Volume 17 Issue 3 – April 2019

“I have not failed. I’ve just found 10, 000 ways that won’t work” – Thomas A. Edison

COMMENT AND OUTLOOK – A Ratings Deferment

Moody’s Investor Services did South Africa a big favour by deciding not to review the country’s current investment grade credit rating. This means the prospect of a downgrade to a sub-investment grade credit rating has been deferred. Moody’s is the only credit rating agency that still has South Africa’s credit rating at investment grade albeit it the lowest level. A downgrade to sub-investment grade or junk status as it is known, will have negative impacts on the country and its investment markets, particularly the bond market. Moody’s has said that they will review their rating of South Africa in November this year. This gives the ANC government 6 months to demonstrate that they have taken the necessary steps and actions to set South Africa back on a path of sustainable growth and proper governance. It is a very fair and reasonable approach by Moody’s and the ANC government will only have themselves to blame if they do not use this opportunity to prove that the country is in fact on a path that will result in better growth and governance, in the future. It is just over a month until the national and provincial elections, the outcomes of which will be critical for the future of the country.

“The JSE has also had an improved first quarter and was marginally higher in March.

International equity markets did well in March and have had a very good first quarter of the year after the really bad last quarter of 2018. Ironically this comes at a time when there are considerable concerns being expressed about a slowdown in global economic growth and particularly in the USA. A key driver of sentiment in the US markets has been the guidance by the US Federal Reserve that there will not be any further interest rate increases over the next few months. This is a significant change from the position they had previously adopted which was one of continuing interest rate increases. The JSE has also had an improved first quarter and was marginally higher in March. The move has been driven largely by the resource shares with some of the larger Rand hedge industrial stocks also contributing to the market move. The broader market and particularly some of the financial stocks were actually weaker over the period. The oil price has continued to move higher on OPEC production cut backs and is currently USD 70 per barrel. The Rand weakened quite a bit during March going to R15 to the USD for a brief while. It has since strengthened to R14.20 to the USD. South Africans have experienced another significant fuel price hike as the fiscal year tax increases on fuel kicked in. Britain did not meet its Brexit deal deadline of 29 March and has an extension until 12 April to reach agreement on the terms of its EU departure.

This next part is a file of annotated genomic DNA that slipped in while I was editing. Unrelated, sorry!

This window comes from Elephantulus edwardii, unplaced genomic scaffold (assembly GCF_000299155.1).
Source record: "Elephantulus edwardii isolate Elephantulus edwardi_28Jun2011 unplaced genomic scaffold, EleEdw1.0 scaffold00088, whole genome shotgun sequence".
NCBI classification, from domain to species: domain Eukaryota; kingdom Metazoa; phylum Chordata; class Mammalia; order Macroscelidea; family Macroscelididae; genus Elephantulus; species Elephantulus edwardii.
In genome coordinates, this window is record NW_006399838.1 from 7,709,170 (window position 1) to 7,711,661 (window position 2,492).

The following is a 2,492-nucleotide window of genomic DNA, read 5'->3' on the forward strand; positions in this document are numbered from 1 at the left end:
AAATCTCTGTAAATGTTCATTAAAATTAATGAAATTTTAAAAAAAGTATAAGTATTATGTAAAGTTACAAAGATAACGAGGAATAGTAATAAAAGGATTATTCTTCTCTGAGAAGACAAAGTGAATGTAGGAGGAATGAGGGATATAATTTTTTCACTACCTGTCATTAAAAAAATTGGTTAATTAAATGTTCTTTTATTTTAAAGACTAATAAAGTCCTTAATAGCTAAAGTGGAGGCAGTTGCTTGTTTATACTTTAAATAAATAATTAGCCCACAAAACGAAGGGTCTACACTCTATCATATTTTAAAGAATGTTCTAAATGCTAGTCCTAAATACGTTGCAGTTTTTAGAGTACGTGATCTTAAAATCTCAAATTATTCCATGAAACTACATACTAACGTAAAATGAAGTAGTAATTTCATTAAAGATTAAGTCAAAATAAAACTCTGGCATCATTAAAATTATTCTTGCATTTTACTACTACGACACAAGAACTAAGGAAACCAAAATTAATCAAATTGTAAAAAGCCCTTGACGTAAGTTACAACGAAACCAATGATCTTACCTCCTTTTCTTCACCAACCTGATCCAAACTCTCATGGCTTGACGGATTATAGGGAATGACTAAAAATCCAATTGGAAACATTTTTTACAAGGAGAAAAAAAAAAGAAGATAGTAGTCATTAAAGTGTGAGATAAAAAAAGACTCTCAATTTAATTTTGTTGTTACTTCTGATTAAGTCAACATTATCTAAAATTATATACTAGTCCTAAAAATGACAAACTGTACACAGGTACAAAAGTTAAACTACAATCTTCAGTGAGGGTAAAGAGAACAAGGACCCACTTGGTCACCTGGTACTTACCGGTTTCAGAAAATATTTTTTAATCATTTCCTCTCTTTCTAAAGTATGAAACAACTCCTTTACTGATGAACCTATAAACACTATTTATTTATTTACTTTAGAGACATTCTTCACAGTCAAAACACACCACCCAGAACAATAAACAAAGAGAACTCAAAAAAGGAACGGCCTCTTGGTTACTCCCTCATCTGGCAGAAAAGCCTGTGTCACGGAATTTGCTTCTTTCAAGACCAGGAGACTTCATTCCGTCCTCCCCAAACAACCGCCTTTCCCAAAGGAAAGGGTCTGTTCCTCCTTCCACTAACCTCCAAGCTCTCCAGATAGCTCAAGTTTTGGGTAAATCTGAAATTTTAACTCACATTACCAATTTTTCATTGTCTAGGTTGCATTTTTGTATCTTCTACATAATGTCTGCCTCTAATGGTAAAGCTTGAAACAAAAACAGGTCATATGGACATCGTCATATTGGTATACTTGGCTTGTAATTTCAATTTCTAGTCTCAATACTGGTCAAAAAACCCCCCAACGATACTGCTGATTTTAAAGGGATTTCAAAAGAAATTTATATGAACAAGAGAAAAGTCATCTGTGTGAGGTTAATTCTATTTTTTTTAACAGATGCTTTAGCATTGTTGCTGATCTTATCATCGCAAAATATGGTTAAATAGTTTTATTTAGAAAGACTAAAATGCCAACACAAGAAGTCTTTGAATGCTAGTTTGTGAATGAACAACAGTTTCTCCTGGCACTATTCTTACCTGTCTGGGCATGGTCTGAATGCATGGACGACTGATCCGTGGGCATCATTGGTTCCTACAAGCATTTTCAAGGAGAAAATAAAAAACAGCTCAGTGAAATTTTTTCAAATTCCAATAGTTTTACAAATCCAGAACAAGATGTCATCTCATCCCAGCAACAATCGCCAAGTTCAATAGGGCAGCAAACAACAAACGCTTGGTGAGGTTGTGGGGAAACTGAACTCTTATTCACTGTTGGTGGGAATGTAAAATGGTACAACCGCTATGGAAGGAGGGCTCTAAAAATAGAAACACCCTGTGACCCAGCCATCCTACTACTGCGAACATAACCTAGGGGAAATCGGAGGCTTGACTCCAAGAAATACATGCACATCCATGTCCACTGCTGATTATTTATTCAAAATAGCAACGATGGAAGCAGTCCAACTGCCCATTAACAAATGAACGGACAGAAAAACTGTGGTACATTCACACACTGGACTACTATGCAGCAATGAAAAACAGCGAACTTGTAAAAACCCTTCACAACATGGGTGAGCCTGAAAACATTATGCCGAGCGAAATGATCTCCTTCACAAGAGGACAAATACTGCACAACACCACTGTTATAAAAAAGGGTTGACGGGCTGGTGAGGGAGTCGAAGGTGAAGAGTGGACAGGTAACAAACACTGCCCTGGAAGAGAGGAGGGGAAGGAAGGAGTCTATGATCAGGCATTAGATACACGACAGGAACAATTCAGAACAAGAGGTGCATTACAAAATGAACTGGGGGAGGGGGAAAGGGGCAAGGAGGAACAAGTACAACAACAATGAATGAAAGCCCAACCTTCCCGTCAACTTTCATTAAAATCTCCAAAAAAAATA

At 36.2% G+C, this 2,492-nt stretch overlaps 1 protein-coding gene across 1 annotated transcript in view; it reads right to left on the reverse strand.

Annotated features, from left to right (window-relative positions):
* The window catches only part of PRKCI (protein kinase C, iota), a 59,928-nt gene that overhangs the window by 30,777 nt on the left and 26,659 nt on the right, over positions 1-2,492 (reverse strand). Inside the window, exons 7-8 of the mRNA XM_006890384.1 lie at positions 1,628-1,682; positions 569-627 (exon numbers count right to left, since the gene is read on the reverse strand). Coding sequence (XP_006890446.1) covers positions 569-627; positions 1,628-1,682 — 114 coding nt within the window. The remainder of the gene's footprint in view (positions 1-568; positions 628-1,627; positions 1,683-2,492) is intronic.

“It does seem as if President Ramaphosa is slowly gaining control of the ANC.

In SA the electioneering by the participating political parties is well underway and the level of political rhetoric is picking up. There are quite a few smaller parties contesting the elections but the focus will be on the ANC, the DA and the EFF being the 3 biggest parties. It really is about how much support these 3 will gain or lose. The ANC is a very internally conflicted entity with the ongoing battle for ultimate control in the party between the Ramaphosa camp and the Zuma aligned supporters. The latter group appear to be doing all they can to retain influence and prevent ANC party and country president, Ramaphosa, from making the changes that have to be made to enable the re-establishment of a functioning state after the years of damage inflicted on it during the Zuma years. It does seem as if President Ramaphosa is slowly gaining control of the ANC but he is up against some determined people, not the least of whom is party Secretary-General, Ace Magashule, a firm Zuma supporter and apparently a significant beneficiary of that corruption riddled era. If the recent allegations against Magashule about the extent of his involvement in corrupt activity are found to be accurate, it could be a tipping point in the battle for the soul of the ANC. As things stand at the moment it does seem as if the ANC will remain the majority party nationally but possibly with a drop in support. An outcome of 55% to 58% support is likely with 60% being a good result. What the Ramaphosa detractors in the party don’t seem to appreciate is the level of support he personally brings to the ANC and the difference that will make in the election. The EFF is trying position itself as a possible coalition deal maker and it will grow its support to between 8% and 10% with anything above that being a surprisingly good outcome for them. The DA will do well to retain its support at between 20% and 24%. Anything above that will be an excellent outcome for the party and below 20% will be a real setback. In the provincial elections Gauteng is going to be closely contested with the possibility of the ANC losing its majority there.

“Eskom and its problems continue to dominate sentiment . .

Globally and locally we can expect volatility to continue to impact on market sentiment. There are many challenges facing global economies but there are some bright spots. Things have improved in China and the market has risen quite sharply this year. Germany did not go into recession but growth in Europe remains slow. Locally, Eskom and its problems continue to dominate sentiment and impact on the economy but steps are being taken to improve the situation and it looks as if the worst of the load shedding is behind us. We also have a new and competent SARS commissioner which is another positive step.

Source: Twinoaks
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